October 2, 2001 4:50 PM PDT
Microsoft winds down Windows NT sales
The software giant is no longer selling NT Server 4.0 via its volume licensing programs, through which businesses can buy the operating system in bulk and with a discount, according to Microsoft's Web site. The software giant, however, will continue to sell individual copies of NT 4.0 through retail stores.
Businesses can also still buy NT Server 4.0 in bulk by purchasing Windows 2000 licenses. But analysts don't expect many companies will want to buy the older operating system. Windows NT Server 4.0 was designed to run on corporate servers and on computers that power Web sites.
"This is all part of the process Microsoft uses to eliminate a product in their portfolio," said IDC analyst Al Gillen. "It's not a big a surprise because the reality is that 4.0 is just winding down and the demand is diminishing,"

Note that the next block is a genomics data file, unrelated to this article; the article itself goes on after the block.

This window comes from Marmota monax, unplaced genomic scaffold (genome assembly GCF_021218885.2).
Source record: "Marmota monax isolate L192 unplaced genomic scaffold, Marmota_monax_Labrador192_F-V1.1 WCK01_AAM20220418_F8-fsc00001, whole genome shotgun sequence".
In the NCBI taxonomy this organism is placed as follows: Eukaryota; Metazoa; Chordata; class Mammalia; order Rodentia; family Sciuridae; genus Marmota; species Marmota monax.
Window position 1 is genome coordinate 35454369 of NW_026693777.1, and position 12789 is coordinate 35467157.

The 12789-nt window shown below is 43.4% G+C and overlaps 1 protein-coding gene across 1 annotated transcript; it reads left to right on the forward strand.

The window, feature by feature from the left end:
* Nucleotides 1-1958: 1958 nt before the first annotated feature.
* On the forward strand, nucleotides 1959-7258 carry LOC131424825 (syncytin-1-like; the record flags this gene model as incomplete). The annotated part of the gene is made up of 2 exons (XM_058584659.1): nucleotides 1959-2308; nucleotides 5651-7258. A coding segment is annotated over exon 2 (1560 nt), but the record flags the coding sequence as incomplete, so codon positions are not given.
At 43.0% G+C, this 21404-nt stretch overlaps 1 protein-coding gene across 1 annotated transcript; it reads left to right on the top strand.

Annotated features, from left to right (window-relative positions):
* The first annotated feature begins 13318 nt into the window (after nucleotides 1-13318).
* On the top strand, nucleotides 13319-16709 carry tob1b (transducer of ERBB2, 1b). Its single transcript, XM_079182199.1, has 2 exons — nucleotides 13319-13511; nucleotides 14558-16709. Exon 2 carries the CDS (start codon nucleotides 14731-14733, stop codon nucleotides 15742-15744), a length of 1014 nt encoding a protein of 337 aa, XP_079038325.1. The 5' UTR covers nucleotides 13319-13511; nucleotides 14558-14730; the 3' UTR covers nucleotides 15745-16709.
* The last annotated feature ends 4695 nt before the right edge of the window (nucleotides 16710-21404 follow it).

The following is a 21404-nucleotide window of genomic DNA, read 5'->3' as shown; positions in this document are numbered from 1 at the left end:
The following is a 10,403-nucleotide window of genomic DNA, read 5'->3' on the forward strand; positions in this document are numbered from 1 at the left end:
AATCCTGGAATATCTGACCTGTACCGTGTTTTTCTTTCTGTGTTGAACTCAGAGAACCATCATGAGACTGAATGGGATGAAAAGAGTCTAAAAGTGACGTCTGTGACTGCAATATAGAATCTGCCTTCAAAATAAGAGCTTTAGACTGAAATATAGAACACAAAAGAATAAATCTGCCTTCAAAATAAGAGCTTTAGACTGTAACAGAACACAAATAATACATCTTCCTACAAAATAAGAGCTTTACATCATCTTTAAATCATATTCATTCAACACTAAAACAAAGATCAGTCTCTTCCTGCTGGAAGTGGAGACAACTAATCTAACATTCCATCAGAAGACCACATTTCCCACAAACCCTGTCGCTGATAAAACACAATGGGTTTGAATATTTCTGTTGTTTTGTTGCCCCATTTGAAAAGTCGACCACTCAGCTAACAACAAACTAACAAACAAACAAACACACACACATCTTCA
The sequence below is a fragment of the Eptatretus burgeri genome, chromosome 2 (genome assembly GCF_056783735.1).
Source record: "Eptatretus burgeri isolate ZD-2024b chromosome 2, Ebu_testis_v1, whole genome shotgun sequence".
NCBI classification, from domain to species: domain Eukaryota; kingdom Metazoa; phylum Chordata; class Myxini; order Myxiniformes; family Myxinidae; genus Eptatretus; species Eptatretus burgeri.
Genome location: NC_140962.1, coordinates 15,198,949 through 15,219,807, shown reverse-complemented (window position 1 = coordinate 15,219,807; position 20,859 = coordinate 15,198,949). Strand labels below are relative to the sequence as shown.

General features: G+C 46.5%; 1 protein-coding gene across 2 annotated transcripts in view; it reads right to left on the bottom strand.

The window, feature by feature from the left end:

Gillen added that Microsoft's decision to discontinue NT 4.0 should not be viewed as the company's attempt to increase revenue by forcing customers to buy the company's newer business operating systems. Microsoft has historically discontinued older operating systems such as Windows 95 for consumers, which was halted at the end of last year. While companies will continue to use NT 4.0, the operating system has outdated technology, he said.
"Deactivating an aging product is not a way for Microsoft to move customers ahead to new technology," Gillen said. "The new licensing terms are a better example."
Microsoft recently announced a new software licensing program that forces Microsoft customers to upgrade to new versions of Microsoft software, such as Office, to qualify.
A Microsoft spokesman said the company will continue to support Windows NT 4.0 products and will announce later this year the company's timeline for ending its support.
The software giant's decision to retire Windows NT Server 4.0 came on the same day Microsoft was sued by Novell for running an advertising campaign that said Novell's Netware server operating system had an expiration date and could become obsolete.